Your supervisor keeps pushing off your latest check-in, but you could really use his or her feedback on a few projects. You’ve identified some areas for innovation and would like to run them by your manager before you put your new ideas in motion. You think shifting your schedule around and reordering your projects is the best course of action.Hopefully, in any of these situations, you realize that you need to do two things — get on your boss’ calendar and then lead a discussion about the realities (and potentialities) of your workload. In other words, you need to “manage up.”What is managing up?Managing up refers to the process of using initiative and communication to lighten your boss’ workload. Said a different way, it’s about supporting your supervisor’s efforts and goals by identifying and sharing ideas for growth. In The Wall Street Journal article “What it Means to Manage Up,” Elizabeth Garone shares an explanation from expert Rosanne Badowski (who literally wrote the book on managing up). She describes it as: “…stretch[ing] yourself. You need to go above and beyond the tasks assigned to you so that you can enhance your manager’s work. You need to go above and beyond the tasks assigned to you so that you can enhance your manager’s work.”The fundamentals stay the same, but in practice, managing up will vary from employee to employee. For example, taking initiative could mean signing up for additional responsibilities, researching new methodologies, connecting with influential contacts, or setting up additional meetings with your supervisor. A shift in communication could occur via a change in frequency (i.e., asking to check in more — or less — often), or by adopting a new tone or approach. As such, if you’re taking on more work and interacting with your boss more effectively, you’re lightening his load (both insofar as the overall task-list, as well as his role overseeing your work).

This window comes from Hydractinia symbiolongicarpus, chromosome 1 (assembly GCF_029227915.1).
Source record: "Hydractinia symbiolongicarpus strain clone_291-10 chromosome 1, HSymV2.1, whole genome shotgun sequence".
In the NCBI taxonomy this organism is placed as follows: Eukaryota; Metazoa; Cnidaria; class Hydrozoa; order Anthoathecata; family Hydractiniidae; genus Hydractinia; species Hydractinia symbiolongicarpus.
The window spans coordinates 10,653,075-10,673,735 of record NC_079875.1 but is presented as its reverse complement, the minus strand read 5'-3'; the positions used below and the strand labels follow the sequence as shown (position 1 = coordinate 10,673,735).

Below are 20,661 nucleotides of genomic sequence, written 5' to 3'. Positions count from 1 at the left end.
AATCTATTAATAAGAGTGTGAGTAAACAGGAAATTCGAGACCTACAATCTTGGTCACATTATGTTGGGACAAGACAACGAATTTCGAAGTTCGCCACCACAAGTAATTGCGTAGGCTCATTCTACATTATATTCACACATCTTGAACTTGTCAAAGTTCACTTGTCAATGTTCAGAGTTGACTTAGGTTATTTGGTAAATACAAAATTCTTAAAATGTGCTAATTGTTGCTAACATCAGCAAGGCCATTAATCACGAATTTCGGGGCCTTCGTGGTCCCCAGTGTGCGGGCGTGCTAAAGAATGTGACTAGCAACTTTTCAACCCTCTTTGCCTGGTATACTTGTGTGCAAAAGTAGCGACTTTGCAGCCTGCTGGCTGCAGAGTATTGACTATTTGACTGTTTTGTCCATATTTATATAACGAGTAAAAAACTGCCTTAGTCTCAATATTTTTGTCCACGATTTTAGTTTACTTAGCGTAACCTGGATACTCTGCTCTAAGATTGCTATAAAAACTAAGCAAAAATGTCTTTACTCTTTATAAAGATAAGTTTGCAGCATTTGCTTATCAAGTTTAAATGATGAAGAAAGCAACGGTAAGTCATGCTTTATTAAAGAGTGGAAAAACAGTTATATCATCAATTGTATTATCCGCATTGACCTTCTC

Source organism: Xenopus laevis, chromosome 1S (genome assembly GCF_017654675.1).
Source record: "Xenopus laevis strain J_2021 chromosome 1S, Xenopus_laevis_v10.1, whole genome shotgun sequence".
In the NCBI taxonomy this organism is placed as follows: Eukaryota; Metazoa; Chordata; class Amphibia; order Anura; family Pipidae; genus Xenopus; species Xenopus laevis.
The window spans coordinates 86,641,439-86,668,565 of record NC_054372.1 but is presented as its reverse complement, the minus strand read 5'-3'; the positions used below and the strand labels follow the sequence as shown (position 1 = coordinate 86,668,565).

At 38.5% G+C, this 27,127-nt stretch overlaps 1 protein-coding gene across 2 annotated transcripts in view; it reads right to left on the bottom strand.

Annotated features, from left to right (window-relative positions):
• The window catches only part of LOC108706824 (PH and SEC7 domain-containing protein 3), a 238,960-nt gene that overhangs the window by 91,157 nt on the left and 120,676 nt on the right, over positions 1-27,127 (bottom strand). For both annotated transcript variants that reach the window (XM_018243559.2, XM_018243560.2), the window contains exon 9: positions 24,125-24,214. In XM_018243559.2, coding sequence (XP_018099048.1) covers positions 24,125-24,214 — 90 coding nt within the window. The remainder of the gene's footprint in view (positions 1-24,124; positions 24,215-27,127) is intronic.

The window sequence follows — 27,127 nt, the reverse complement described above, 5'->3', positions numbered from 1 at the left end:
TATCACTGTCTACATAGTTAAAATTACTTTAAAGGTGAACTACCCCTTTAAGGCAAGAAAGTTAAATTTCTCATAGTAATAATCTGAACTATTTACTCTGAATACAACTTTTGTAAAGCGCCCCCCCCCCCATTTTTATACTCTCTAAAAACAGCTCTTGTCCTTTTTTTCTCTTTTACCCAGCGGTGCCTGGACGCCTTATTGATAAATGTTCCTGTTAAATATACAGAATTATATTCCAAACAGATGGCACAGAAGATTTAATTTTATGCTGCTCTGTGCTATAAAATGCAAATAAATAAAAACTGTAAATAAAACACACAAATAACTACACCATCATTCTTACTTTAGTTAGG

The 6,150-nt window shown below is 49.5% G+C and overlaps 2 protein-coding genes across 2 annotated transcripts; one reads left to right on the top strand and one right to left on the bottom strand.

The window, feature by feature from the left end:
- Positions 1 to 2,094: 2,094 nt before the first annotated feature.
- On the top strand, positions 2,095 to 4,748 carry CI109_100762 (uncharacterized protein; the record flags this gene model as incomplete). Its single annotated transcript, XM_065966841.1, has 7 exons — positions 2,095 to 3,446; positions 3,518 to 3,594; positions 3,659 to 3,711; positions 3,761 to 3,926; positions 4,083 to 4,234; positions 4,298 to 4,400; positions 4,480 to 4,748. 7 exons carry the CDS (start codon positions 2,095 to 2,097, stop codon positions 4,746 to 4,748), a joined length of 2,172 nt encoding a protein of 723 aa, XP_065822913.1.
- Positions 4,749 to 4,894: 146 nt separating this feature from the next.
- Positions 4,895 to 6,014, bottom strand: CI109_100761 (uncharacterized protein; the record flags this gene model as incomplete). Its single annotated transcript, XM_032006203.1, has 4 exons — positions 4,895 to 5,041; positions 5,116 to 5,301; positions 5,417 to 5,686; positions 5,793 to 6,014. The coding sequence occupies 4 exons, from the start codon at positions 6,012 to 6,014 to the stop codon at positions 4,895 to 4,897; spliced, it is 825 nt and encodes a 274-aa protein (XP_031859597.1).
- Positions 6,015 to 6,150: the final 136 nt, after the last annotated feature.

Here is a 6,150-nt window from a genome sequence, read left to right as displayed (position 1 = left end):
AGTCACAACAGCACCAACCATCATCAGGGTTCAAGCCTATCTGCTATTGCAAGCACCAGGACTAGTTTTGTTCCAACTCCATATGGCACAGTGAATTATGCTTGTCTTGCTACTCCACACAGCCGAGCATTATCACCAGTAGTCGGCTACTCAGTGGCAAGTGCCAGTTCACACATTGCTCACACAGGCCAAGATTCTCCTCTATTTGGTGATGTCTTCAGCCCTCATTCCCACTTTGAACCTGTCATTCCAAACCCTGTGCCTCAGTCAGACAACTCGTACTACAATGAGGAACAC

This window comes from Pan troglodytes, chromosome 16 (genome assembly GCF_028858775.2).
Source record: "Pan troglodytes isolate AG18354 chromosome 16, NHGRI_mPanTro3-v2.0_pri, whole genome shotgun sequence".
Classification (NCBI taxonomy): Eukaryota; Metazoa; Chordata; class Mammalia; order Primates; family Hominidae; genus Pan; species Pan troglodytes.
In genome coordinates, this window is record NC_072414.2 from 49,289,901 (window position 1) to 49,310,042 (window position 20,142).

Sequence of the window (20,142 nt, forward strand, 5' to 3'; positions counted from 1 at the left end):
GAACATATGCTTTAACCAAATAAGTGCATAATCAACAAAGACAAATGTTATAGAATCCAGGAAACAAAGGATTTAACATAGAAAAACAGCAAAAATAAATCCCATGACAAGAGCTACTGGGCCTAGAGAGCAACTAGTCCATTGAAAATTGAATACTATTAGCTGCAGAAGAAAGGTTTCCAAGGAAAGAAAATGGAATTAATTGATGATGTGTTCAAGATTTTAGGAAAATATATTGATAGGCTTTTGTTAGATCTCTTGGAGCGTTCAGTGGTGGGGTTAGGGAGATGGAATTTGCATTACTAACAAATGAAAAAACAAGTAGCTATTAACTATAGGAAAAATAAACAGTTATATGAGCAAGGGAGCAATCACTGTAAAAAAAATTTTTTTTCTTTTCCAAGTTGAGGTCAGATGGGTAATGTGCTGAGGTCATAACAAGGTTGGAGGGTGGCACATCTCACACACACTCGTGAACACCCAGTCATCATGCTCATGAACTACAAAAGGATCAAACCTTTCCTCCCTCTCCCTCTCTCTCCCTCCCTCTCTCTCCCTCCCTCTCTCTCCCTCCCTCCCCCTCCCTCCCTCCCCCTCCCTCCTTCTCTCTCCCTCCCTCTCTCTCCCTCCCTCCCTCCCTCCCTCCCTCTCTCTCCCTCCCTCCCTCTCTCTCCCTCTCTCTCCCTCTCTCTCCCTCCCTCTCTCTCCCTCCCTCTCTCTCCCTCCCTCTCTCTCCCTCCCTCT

We’ve rarely needed leaders more — but wanted the leaders we have less.It’s as if we’ve forgotten what leadership really is, and confused it with what it isn’t.What’s not leadership? For one thing, performing. Leadership is not making the right faces, memorizing the right lines, pumping your fist in precisely the right way at exactly the right moment. It’s being. Let me explain the difference. What happens, for example, when the situation goes off script, or when the audience heckles, or when the walls of the theater begin to collapse? The actor, if he cannot improvise, is left paralyzed. Yet that is what we see today: leader after leader left paralyzed by the unexpected turmoil of an uneasy age in an uncertain world, whether those leaders are political, social, cultural, or corporate. So we study the scripts, memorize the lines, carefully examine the angle of our fist pumps.I’ll give you a simple example. No one would have predicted just a decade ago that Nokia would be something like a distant memory of a household name. Yet while its decline was happening, Nokia’s leaders, though they were acting like leaders — reassuring, confident, calm, giving fine speeches — were not being leaders. They weren’t doing the things they had to do to set their company up for the future, things that, precisely because the future is uncertain, sometimes make you look hesitant, or fumbling, or foolish.Nor is leadership performing in that other sense, the sense of being “a high performer.” And yet too often we look for leaders among the profit maximizers and goal attainers. But a leader’s fundamental role isn’t merely to perform the same tasks as yesterday, just more efficiently; it is to redefine the idea of performance entirely. Consider: Pierre Omidyar, founder of Ebay, probably wouldn’t have made a great Sotheby’s auctioneer. Jimmy Wales, co-founder of Wikipedia, probably would have sucked as CEO of Encyclopedia Britannica. Craig Newmark, founder of Craigslist, probably wouldn’t have been a great classifieds editor.If our goal is discovering and cultivating leaders like that, then we aren’t likely to find them among our best performers, but among those who are challenging our ideas of what performance can be. And if we only promote the “high achievers” to leadership, should we be all that surprised when we just get more of the same?